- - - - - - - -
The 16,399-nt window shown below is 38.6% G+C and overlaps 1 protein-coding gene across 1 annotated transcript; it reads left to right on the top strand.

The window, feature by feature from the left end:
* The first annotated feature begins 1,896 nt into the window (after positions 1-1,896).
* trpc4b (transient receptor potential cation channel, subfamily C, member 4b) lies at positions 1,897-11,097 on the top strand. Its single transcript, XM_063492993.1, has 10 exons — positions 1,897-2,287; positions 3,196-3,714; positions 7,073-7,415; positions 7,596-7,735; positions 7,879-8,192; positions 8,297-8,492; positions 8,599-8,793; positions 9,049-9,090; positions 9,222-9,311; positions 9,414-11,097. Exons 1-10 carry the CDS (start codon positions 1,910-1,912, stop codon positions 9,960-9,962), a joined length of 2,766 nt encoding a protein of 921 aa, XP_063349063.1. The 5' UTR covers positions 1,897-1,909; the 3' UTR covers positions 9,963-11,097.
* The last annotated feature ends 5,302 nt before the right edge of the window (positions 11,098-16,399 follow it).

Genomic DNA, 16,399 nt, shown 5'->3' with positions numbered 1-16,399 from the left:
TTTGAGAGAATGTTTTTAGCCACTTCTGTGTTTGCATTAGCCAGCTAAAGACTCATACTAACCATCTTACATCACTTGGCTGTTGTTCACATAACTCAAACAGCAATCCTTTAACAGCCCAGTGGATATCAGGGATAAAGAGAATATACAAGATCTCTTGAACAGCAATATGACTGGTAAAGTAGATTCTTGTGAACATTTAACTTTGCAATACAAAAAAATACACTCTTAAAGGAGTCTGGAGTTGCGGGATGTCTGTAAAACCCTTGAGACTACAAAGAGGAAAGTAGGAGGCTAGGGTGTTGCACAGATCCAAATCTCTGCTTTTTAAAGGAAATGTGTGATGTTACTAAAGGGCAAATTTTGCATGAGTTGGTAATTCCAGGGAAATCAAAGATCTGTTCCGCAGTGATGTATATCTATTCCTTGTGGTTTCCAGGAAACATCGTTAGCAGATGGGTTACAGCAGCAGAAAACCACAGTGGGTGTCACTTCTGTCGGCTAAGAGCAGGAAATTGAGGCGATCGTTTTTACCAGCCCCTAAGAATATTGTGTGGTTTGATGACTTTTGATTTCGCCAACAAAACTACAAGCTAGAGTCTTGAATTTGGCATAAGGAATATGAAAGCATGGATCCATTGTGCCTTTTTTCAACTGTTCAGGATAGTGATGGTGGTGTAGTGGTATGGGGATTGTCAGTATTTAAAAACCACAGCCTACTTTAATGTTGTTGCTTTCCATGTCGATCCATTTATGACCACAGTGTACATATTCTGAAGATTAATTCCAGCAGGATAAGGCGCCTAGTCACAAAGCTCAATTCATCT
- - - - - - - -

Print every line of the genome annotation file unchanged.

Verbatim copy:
The 16,399-nt window shown below is 38.6% G+C and overlaps 1 protein-coding gene across 1 annotated transcript; it reads left to right on the top strand.

The window, feature by feature from the left end:
* The first annotated feature begins 1,896 nt into the window (after positions 1-1,896).
* trpc4b (transient receptor potential cation channel, subfamily C, member 4b) lies at positions 1,897-11,097 on the top strand. Its single transcript, XM_063492993.1, has 10 exons — positions 1,897-2,287; positions 3,196-3,714; positions 7,073-7,415; positions 7,596-7,735; positions 7,879-8,192; positions 8,297-8,492; positions 8,599-8,793; positions 9,049-9,090; positions 9,222-9,311; positions 9,414-11,097. Exons 1-10 carry the CDS (start codon positions 1,910-1,912, stop codon positions 9,960-9,962), a joined length of 2,766 nt encoding a protein of 921 aa, XP_063349063.1. The 5' UTR covers positions 1,897-1,909; the 3' UTR covers positions 9,963-11,097.
* The last annotated feature ends 5,302 nt before the right edge of the window (positions 11,098-16,399 follow it).

Genomic DNA, 16,399 nt, shown 5'->3' with positions numbered 1-16,399 from the left:
TTTGAGAGAATGTTTTTAGCCACTTCTGTGTTTGCATTAGCCAGCTAAAGACTCATACTAACCATCTTACATCACTTGGCTGTTGTTCACATAACTCAAACAGCAATCCTTTAACAGCCCAGTGGATATCAGGGATAAAGAGAATATACAAGATCTCTTGAACAGCAATATGACTGGTAAAGTAGATTCTTGTGAACATTTAACTTTGCAATACAAAAAAATACACTCTTAAAGGAGTCTGGAGTTGCGGGATGTCTGTAAAACCCTTGAGACTACAAAGAGGAAAGTAGGAGGCTAGGGTGTTGCACAGATCCAAATCTCTGCTTTTTAAAGGAAATGTGTGATGTTACTAAAGGGCAAATTTTGCATGAGTTGGTAATTCCAGGGAAATCAAAGATCTGTTCCGCAGTGATGTATATCTATTCCTTGTGGTTTCCAGGAAACATCGTTAGCAGATGGGTTACAGCAGCAGAAAACCACAGTGGGTGTCACTTCTGTCGGCTAAGAGCAGGAAATTGAGGCGATCGTTTTTACCAGCCCCTAAGAATATTGTGTGGTTTGATGACTTTTGATTTCGCCAACAAAACTACAAGCTAGAGTCTTGAATTTGGCATAAGGAATATGAAAGCATGGATCCATTGTGCCTTTTTTCAACTGTTCAGGATAGTGATGGTGGTGTAGTGGTATGGGGATTGTCAGTATTTAAAAACCACAGCCTACTTTAATGTTGTTGCTTTCCATGTCGATCCATTTATGACCACAGTGTACATATTCTGAAGATTAATTCCAGCAGGATAAGGCGCCTAGTCACAAAGCTCAATTCATCT